Thomas Jefferson expressed his understanding of this defining distinction eloquently in 1784:
“The legitimate powers of government extend to such acts only as are injurious to others. But it does me no injury for my neighbor to say there are twenty gods, or no god. It neither picks my pocket nor breaks my leg.”
Many other nations, particularly in the Mid-East, hold steadfast to far less flexible, intolerant views on this critical topic.
In the United States, the founders ultimately crafted an essential compromise that made the Constitution the supreme law inside the land.
At Groppi, across Egypt and in many places around the world, individuals understand that nothing man-made approaches perfection.
However, exceptions can point the way towards eternal truths.
Inside our national boundaries, Americans remain free to trust in God, each in our own way and however we alone choose to do so. Here, out of many we are together one—an indivisible body politic of manifest strength. And when the time comes, we face the end and Judgment following our conscience.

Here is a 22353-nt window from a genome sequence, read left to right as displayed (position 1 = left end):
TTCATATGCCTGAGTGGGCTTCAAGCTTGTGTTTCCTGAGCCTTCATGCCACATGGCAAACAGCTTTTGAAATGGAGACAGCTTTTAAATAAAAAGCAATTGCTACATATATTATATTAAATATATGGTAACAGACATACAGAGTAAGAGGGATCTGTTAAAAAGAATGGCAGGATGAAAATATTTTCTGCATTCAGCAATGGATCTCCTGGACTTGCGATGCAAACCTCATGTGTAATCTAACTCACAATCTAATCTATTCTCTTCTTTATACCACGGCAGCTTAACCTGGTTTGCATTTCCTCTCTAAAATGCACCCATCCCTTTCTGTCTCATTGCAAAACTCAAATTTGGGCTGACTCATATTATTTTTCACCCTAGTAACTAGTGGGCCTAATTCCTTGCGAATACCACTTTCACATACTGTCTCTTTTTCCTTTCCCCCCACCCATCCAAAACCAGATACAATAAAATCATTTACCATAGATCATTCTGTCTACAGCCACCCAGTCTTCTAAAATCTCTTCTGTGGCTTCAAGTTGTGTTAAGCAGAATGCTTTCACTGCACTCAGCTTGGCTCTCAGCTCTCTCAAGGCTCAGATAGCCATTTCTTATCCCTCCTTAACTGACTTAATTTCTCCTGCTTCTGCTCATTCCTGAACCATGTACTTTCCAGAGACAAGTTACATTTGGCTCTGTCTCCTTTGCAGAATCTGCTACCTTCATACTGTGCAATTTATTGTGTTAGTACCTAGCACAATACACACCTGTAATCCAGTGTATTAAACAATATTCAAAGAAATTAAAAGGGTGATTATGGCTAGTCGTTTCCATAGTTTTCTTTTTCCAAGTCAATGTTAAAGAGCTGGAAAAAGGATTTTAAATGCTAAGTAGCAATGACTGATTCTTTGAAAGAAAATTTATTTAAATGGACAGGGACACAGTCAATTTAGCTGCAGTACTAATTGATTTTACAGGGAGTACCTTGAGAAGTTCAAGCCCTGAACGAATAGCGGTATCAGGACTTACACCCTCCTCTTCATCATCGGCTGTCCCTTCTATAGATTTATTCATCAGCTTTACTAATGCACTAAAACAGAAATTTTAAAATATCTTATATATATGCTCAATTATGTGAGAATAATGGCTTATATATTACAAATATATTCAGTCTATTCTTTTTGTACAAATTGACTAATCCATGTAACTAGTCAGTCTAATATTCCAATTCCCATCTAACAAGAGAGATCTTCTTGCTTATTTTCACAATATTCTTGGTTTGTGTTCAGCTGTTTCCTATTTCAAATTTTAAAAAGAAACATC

Thinking back to June in Cairo, I understand why a President would choose to address his audience inside an air-conditioned room. Neither sweet notions nor hard realities bear up well under assault from rough sand and the harsh glare of the Egyptian sun.
Nevertheless, I do wonder how his remarks would have been altered had he been forced to make them outside at Giza, beside the Great Pyramid, below the monolith we call the “Sphinx”, fully recognizing he was just one of many powerful visitors to reach an ancient land.
The ravages of time have obscured what remains below eye-level of this massive monument. Perhaps the sculptors once had carved a wry smile beneath the wise eyes to remind those who would gaze upon this spectacle that “pride comes before the fall”.
A legitimate aspiration for all, is liberation ever possible inside a nation that submits to only one form of religious rule? Moreover, how safe can an open nation like America remain while escalating conflict, when our leaders forget we only hold sway inside our own borders, assuming we actually defend them?
Graduated from Horace Mann School, Yale College and Harvard Business School, Charles tries to learn each day.